I really wish that I'd been able to experience the SnapStar Studio app, but the green screen was pretty fun.  Of course green construction paper would have had the same effect, but oh well.  

And these days, there's no need for a green screen to change backgrounds.  In fact, Photoshop can erase my grey backdrop with no problem...and there are no green reflections all over the dolls!

Case in point:

This feels like the end of the review, right?  It probably should be, but there's a little bit more to the story.  I actually took most of the photos for this review several months ago, in early January.  This happens to me a lot; I'm working on a review and then I either get bored of the doll, or (more likely) something new and shiny comes along to distract me, and so a whole group of photos gets set aside and forgotten.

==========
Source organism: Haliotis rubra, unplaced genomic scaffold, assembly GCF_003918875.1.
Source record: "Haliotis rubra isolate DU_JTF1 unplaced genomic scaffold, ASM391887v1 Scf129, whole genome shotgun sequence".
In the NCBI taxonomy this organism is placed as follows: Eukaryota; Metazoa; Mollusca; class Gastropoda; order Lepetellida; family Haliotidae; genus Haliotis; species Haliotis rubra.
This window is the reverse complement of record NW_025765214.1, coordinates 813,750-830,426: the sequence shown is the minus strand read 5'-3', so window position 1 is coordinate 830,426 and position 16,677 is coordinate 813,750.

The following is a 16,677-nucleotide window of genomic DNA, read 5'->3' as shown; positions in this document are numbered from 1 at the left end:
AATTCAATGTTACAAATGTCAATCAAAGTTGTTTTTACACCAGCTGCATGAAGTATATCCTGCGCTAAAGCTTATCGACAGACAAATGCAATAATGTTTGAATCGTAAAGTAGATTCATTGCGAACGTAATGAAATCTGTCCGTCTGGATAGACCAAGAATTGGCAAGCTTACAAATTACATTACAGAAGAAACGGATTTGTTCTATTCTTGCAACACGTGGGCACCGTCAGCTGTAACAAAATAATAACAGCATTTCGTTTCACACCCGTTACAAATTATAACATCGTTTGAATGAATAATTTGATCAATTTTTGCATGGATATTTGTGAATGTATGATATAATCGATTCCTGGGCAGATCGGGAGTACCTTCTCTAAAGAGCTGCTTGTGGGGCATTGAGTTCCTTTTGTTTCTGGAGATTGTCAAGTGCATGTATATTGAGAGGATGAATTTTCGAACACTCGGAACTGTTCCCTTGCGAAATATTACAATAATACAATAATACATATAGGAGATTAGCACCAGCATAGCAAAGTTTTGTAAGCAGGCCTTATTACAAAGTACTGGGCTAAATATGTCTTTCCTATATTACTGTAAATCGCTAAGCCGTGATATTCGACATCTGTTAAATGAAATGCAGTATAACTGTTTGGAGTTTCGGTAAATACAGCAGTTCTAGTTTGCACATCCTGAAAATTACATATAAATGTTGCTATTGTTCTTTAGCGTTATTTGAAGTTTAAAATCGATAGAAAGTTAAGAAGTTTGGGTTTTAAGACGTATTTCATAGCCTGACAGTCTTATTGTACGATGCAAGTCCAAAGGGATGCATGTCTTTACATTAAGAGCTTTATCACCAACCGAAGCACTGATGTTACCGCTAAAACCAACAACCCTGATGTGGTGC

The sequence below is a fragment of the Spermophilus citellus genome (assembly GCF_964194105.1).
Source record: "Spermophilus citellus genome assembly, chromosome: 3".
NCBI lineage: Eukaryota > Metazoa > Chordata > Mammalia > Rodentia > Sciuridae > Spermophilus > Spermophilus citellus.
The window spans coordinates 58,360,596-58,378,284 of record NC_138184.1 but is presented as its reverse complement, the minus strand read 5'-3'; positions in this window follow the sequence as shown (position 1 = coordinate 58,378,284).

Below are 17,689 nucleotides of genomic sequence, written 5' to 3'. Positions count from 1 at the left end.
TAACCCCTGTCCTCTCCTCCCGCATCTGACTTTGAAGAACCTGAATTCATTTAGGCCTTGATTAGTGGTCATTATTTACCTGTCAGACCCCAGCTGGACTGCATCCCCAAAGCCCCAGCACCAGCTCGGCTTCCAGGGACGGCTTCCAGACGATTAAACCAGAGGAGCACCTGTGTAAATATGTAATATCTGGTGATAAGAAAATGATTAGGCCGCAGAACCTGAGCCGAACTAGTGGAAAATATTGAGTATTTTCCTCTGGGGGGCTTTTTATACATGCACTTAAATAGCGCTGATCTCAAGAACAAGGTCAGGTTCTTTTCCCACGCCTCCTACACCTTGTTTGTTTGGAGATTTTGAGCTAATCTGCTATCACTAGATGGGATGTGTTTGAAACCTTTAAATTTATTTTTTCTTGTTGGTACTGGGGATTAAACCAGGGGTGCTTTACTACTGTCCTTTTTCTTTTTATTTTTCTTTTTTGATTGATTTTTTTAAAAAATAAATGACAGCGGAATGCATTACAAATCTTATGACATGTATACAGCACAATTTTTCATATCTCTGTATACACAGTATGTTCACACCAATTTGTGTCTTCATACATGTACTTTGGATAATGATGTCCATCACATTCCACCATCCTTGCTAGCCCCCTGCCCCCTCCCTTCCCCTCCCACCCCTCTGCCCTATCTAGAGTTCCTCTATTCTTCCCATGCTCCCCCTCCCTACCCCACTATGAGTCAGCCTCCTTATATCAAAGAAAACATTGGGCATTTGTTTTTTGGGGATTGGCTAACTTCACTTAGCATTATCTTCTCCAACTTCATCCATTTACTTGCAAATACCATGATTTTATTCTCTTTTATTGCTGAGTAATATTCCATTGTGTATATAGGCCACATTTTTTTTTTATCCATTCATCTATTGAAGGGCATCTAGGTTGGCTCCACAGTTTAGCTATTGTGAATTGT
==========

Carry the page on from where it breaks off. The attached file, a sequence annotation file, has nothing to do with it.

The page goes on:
This week I sorted through the photos and finally began to write the review, but at this point I've long since given away Yuki, Aspen, and Izzy (plus Lola and Echo, who I never even opened).

However, I like to have a doll in my hands when I'm writing a review, so I can remember all of the little details of the articulation and quality.

Fortunately, I'd held on to one of my unopened SnapStar girls, Dawn.  So I got her out as I was writing this, and she actually changed my mind about a few little things. 

Dawn's box art is every bit as lovely as Yuki's.  And her outfit looks really cool in this drawing, too:

I love that cape!
The photo of the actual doll doesn't look terrible, but it's nowhere near as nice as the artist's rendering:

My Dawn does not look exactly like that photo, though.  Most notably, she has purple lips instead of the nice coral ones on the box.

Here's my Dawn:

I'm not a fan of purple lips.
Her wig sheds all over the place, but the hair fiber feels soft.

I tied the hair back to decrease the shedding...and this looks pretty good!

Dawn's face seems more serene than the other dolls, and her hair is cute.